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April 27, 2010


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Dipanker Das

Very appropriate..

When someone is doing something or is about to do something, in a way we don’t want it to be done and when we are not able to accept it, we become angry.

However, When someone is doing something or is about to do something, in a way we don’t want it to be done - and we are able to accept it- we remain tolerant.

When someone has something which we don’t have, or someone is able to produce the results which we are not able to produce- and we are not able to accept it – we become jealous.

When someone has something which we don’t have, or someone is able to produce the results which we are not able to produce and we are able to accept it we get inspired.

Then emotional equation is quite simple.
Something + Acceptance = Positive Emotion
Something + Non Acceptance = Negative Emotion

So, it is not ‘something’ or ‘someone’ who is making us feel positive or negative, but it is our ‘acceptance’ or ‘non acceptance’ of something or someone, which is making us feel positive or negative.

It isn’t the world but the quality of our response to the world that determines the quality of our emotions. Next time we feel disturbed with a negative emotion, instead of asking who or what is disturbing us, we will examine who or what we are resisting (not accepting) that is causing this disturbance in us. We will replace resistance (non acceptance) with acceptance, and the negative emotion will turn into a positive one.

Emotional management begins by stopping to blame that ‘something’ or ‘someone’ and starting to take the responsibility to respond life with ‘acceptance’.

joe klenotich

Common consulting business characteristic--slow or no response; but it's also part of today's high risk climate--doing nothing seems less risky then committing to an outside (we really need to do this but...).
Promised recontacts never happen.

Maybe a little humor..."I know I'm a nag but I gotta eat...I'm trying to hold some time and people available for your project"

Always good in a written proposal to state a time limit on budget--good for 45 days.


The "blame game" drives me nuts and what you state really hit home. Influence starts by accepting the situation just as it is, not trying to blame outside influences or whatever on why things aren't working as planned. It takes time, patience and experience and digging deep inside to understand the mindsets of not only our prospects/customers but of ourselves. Your article really brought that to light and it's not something that is touched on often enough. Great advice.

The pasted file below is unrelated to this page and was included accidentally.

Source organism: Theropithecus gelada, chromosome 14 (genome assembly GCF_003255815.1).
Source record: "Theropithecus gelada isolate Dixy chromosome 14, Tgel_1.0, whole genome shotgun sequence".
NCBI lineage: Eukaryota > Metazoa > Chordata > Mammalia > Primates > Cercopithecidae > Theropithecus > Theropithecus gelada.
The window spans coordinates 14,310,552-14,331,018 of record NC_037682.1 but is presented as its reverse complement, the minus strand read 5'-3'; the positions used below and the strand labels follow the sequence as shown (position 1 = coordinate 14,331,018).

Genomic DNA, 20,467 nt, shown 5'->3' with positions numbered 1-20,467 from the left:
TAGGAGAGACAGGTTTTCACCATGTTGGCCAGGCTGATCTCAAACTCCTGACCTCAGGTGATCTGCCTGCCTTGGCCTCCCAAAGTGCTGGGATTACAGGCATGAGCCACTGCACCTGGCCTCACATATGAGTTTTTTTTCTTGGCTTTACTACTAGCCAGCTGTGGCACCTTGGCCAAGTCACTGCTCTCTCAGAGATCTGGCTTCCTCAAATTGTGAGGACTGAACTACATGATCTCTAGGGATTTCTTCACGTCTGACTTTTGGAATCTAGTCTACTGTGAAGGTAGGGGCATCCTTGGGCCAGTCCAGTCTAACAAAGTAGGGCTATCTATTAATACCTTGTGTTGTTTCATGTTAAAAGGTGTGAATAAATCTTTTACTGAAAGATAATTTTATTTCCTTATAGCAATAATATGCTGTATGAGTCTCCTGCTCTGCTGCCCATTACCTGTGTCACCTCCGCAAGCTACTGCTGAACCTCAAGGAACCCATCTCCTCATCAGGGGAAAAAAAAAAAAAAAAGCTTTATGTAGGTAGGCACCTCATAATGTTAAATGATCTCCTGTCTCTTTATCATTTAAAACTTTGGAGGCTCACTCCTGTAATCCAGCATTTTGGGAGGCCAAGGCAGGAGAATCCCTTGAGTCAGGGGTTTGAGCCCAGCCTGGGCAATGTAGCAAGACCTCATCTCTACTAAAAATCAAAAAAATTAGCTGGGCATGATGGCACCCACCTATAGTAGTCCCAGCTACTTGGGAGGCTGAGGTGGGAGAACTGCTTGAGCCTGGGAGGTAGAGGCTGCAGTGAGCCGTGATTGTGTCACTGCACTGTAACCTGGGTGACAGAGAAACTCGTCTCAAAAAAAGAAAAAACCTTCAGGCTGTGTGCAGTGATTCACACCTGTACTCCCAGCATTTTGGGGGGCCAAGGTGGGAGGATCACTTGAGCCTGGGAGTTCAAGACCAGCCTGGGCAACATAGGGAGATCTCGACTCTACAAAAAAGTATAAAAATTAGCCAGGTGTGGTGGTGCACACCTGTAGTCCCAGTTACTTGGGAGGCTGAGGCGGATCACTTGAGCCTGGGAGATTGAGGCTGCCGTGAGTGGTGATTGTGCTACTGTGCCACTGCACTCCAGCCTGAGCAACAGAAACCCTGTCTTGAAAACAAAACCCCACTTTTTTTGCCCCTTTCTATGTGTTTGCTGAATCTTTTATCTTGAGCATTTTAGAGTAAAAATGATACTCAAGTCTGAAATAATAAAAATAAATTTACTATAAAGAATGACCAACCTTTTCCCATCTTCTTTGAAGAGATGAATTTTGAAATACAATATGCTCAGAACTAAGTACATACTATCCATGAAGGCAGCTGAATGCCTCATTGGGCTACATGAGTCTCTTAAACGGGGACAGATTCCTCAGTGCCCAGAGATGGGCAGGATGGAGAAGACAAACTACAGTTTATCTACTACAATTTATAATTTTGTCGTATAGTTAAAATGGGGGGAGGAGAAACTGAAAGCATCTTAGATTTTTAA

Carolyn Potts

It was divine synchronicity to read your blog post today, Robert. I read it only two hours after a session with one of my photography marketing clients who was complaining about his prospects "bad behavior." He was frustrated with the "lack of respect" shown by today's buyers of commercial photography. I knew all too well what he was talking about..

But during my 30-year career a photography rep, I was lucky; I learned early on about the critical marketing mindset of dealing with "what is" – rather than what "should be." It was only through that knowledge that I was ever able to pick myself up, get back on the phone, and re-schedule yet another appointment where the prospective client was a no-show. Getting stood up (without so much as the courtesy of a quick cancellation phone call) really required a powerful mindset-shift for me to have the guts to stay in the game.

What I try to do now is educate my photography marketing clients that ALL successful marketers–especially ones in fields as difficult as today's commercial photography business–share the same fundamental mindset: they fully embrace "What is."...without resistance. Creating marketing strategies based on THAT reality is an EXPONENTIALLY more effective strategy to get business.

Thanks for spreading both your wise words and The Work to so many.

Robert Middleton

Since influence is so important in life and in business, it's just as important to know what stops us from being influential as it does knowing how to be influential.

The lack of the ability to influence with integrity can also lead to something else - violence. How influential would some world leaders have been without resorting to violence? Peaceful influence is a lot harder. And you can only have peaceful influence if the person or group you are trying to influence are OK just the way they are - even if you disagree with them.

This might sound simple but it may be one of the hardest lessons humans can learn.

But it's also what we all want. We revere people like Martin Luther King and Nelson Mandela because they had a huge influence using peaceful means.

So influence without force or anger is the skill we want to build more than any other. This will give us everything we want and the life of our dreams.

Next week I'll talk about "Influence and Intention."

Rachel Sheard

Thanks for a helpful article.

For those of us in the service-industry, this will be worth re-reading when we get a no-show client and begin to encounter the same feelings.

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